After two hours of debate, Senate Bill 1978 — which prohibits government entities from punishing individuals or organizations for their “membership in, affiliation with, or contribution … to a religious organization” — passed on a nearly party-line preliminary vote, 79-62. If the House grants formal approval and the Senate agrees to a change made on the lower chamber’s floor Monday, the bill will head to the governor.

“This bill is going to pass; let’s face it,” state Rep. Celia Israel, D-Austin, said from the front of the chamber minutes before her colleagues cast their votes. “It’s been cloaked in religious freedom, but the genesis, the nexus of this bill, is in hatred.”

When the bill was first filed, it contained sweeping religious refusals language that had the potential to gut the few existing protections for gay communities, hailing from a national sweep of anti-LGBTQ model legislation. As it’s made its way through the Legislature, the bill has been progressively stripped of its most controversial provisions, leaving a version that largely codifies existing legal protections: freedom of religion and freedom of association.

On Monday, House sponsor Rep. Matt Krause, R-Fort Worth, weakened the measure further, removing a provision that would have empowered the Texas attorney general to bring lawsuits against governmental entities accused of religious discrimination.

Krause said removing the provision was a show of “good faith,” as it had proved a “big sticking point” with opponents of the bill. Given the changes he described as efforts to compromise, Krause said he was surprised at the level of opposition to the measure.

“Look at the language in this bill,” Krause said. “There is nothing discriminatory in the language. … There is nothing discriminatory in the intent.”

But despite the revisions, the bill “perpetuates the rhetoric that leads to discrimination, to hate and ultimately bullying that leads to the consequence of people dying,” said state Rep. Mary González, D-Clint, who chairs the LGBTQ Caucus.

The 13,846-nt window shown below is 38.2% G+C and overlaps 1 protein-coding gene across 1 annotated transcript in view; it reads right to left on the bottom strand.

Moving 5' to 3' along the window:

State Rep. Rafael Anchia, D-Dallas, who lobbed an unsuccessful point of order aimed at killing the bill, questioned Krause for some 30 minutes about how the bill might spark discrimination. And each member of the newly formed LGBTQ Caucus spoke against the bill, several of them emotionally, just before the House voted.

One member of the caucus, state Rep. Jessica González, D-Dallas, tried and failed to amend the bill with language that would have protected LGBTQ communities against discrimination from employers and the government. Currently, there is no state law that explicitly prohibits employers from firing workers based on their sexual orientation or gender identity, but some cities have codified those protections at the local level.

Her amendment failed 65-76.

With emotional appeals looking unlikely to change minds, several LGBTQ Caucus members tried to persuade their colleagues to oppose the bill out of practicality — telling them, sometimes subtly and at times directly, that a vote for this bill could hurt their reelection chances in 2020.